Request for feature - user labels on fine-tunes

I apologize if this feature already exists and I missed it. I was hoping to add some metadata to my fine-tune models so that I don’t have to keep track of a separate list. My project necessitates a minimum of two dozen different fine-tuned models so keeping track of them I would like to be able to have my own label attached to them. Stuff like:

  • QuestionGenerator-v1
  • ContextSummarizer-v1

That sort of thing.

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Yes, this is a good feature request.

On another note - did you try combining these models into a single model, which can perform all those tasks? you can conditionally prefix each of the prompts, and then combine the examples together. That has a chance of better performance as long as your tasks are somewhat related.


I have not tried that, but that’s a cool possibility. Could be good due to higher data counts.

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Multi task models, combining several of the above

This is one of the more advanced techniques, which we recommend tackling only after you’ve created single task models. Models trained to perform a variety of tasks generally perform better on those specific tasks, as well as having an additional benefit to generalize to similar tasks.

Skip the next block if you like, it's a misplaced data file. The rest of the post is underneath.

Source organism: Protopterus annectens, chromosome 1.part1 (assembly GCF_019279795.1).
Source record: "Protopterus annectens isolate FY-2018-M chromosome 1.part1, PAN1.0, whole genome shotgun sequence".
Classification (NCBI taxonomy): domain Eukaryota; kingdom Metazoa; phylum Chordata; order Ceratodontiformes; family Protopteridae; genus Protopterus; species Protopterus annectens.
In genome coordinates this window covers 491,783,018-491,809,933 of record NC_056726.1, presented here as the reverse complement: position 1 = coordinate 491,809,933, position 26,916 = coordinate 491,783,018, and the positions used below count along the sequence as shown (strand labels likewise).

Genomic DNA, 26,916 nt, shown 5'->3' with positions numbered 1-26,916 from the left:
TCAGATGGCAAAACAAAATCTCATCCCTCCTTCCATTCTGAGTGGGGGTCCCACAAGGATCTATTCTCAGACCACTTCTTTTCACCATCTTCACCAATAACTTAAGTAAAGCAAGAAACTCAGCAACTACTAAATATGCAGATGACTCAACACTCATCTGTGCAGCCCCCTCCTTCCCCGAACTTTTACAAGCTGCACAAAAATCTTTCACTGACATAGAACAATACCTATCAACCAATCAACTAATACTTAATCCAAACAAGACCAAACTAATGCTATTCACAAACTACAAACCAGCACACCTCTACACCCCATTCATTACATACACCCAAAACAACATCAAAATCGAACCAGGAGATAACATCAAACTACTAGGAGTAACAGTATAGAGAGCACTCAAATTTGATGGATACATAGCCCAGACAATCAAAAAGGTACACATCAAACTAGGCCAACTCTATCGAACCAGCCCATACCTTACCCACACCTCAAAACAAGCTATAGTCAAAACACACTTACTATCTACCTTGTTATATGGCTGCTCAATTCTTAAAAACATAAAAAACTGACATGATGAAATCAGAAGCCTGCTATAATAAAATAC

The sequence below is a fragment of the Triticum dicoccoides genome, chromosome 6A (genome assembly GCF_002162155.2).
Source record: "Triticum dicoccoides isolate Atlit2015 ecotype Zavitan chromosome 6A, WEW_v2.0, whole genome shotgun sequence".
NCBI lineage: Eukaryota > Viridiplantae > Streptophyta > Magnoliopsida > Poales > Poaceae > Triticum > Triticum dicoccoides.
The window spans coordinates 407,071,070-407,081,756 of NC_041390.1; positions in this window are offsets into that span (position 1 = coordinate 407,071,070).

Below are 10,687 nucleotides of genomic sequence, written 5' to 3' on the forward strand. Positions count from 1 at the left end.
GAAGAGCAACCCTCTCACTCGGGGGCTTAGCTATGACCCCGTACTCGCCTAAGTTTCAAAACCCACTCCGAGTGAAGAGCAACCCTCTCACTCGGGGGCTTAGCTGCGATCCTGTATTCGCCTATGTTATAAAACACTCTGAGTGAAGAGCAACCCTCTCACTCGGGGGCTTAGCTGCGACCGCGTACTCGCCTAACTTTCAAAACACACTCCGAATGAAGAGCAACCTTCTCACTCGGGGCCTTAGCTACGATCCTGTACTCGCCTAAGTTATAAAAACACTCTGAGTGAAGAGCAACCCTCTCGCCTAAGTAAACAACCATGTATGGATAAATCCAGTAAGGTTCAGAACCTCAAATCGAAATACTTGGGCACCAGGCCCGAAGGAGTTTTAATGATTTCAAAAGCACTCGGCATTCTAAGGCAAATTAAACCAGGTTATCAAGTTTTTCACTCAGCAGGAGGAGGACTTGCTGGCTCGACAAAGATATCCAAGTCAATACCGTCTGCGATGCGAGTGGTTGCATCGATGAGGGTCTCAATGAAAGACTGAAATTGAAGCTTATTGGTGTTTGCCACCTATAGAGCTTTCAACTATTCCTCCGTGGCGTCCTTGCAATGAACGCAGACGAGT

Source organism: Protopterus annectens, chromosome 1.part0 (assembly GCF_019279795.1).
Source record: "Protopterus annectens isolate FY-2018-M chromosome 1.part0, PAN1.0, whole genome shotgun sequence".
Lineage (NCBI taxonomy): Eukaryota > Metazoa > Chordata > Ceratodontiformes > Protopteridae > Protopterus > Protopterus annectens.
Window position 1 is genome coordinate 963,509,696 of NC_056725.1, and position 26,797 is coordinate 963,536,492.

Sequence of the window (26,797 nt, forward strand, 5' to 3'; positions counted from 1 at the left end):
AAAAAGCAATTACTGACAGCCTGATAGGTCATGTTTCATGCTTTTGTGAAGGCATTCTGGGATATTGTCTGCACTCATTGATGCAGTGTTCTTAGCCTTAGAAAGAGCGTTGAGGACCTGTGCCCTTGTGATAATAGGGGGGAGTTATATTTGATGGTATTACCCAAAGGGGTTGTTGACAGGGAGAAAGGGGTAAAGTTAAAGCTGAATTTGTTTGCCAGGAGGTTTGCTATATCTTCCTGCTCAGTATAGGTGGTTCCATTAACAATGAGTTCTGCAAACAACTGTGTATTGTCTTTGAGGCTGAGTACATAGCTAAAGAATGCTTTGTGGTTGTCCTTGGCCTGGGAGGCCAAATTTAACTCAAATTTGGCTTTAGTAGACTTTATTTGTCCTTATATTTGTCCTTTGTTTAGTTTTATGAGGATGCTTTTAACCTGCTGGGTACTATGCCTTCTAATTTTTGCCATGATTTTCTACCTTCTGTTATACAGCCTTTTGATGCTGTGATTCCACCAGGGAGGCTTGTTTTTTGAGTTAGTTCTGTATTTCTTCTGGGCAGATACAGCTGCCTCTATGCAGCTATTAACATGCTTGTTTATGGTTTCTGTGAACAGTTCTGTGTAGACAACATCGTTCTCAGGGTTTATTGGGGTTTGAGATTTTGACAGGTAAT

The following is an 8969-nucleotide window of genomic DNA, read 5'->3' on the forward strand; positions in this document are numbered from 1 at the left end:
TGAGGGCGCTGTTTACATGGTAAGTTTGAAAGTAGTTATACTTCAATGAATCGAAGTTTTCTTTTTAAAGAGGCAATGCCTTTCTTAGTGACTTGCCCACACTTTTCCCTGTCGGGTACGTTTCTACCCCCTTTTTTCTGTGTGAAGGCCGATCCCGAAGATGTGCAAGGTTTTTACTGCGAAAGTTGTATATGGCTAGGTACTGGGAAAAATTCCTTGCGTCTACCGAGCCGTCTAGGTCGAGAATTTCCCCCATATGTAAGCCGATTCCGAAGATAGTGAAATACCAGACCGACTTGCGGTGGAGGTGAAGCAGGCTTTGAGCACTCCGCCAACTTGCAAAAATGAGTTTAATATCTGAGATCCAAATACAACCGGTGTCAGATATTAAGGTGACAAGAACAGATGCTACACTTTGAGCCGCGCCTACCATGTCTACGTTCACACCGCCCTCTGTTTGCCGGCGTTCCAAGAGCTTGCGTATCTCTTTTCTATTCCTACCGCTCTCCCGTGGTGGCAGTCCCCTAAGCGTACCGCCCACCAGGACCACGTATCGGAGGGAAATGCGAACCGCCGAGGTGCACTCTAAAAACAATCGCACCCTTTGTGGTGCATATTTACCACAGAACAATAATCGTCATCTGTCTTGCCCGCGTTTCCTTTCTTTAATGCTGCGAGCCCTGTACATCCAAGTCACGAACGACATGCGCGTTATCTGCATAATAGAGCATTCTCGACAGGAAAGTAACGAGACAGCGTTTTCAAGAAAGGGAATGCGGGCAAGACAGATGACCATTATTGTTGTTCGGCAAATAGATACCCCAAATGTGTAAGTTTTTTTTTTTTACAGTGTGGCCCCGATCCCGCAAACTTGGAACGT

For example a chat bot would benefit from knowing about the particular domain that your company specializes in, your product catalogue as well as from a customer email triaging system and a sentiment analysis tool.

To train such fine tuned models it’s important to clearly separate those different use cases early within the prompt. We recommend using the first few words of the prompt to describe or differentiate the tasks to be performed.

The larger the amount of data, and tasks, the better the performance tends to be. An additional benefit is that you can potentially use one model for all your needs. For example:

{“prompt”:””, “completion”:” <product catalogue>”}

{“prompt”:””, “completion”:” <a document with domain specific jargon>”}

{“prompt”:”Chatbot\nSummary: <summary of the interaction so far>\n\nSpecific information:<for example order details in natural language>\n\n###\n\nCustomer: <message1>\nAgent: <response1>\nCustomer: <message2>\nAgent:”, “completion”:” <response2>”}

{“prompt”:”Sentiment\n<Customer review> ->”, “completion”:” positive”}

{“prompt”:”Email Triage\n<customer email>\n\n###\n\nCategory:”, “completion”:” <category>”}

Make sure to measure the performance, and that a more complicated model is actually improving the performance on downstream tasks. These models might suffer from dataset imbalance - if one of the tasks dominates the examples, then performance on other tasks might be worse. They may also suffer from leaking the context from different tasks.

If you’re interested in generalizing to different kinds of tasks related to your existing tasks, then you may want to describe each task in natural language (Replace Email Triage with an instruction such as Which of the following categories best fits this customer email (<category1>, category2>...<category13>)?. Then hopefully another task described in natural language could perform well with zero-shot prompts.


That’s awesome and probably exactly how I would approach it. I have found that framing with natural language tends to work best on a variety of models. Plain English instructions up front, etc.

Also, sorry, but I have to…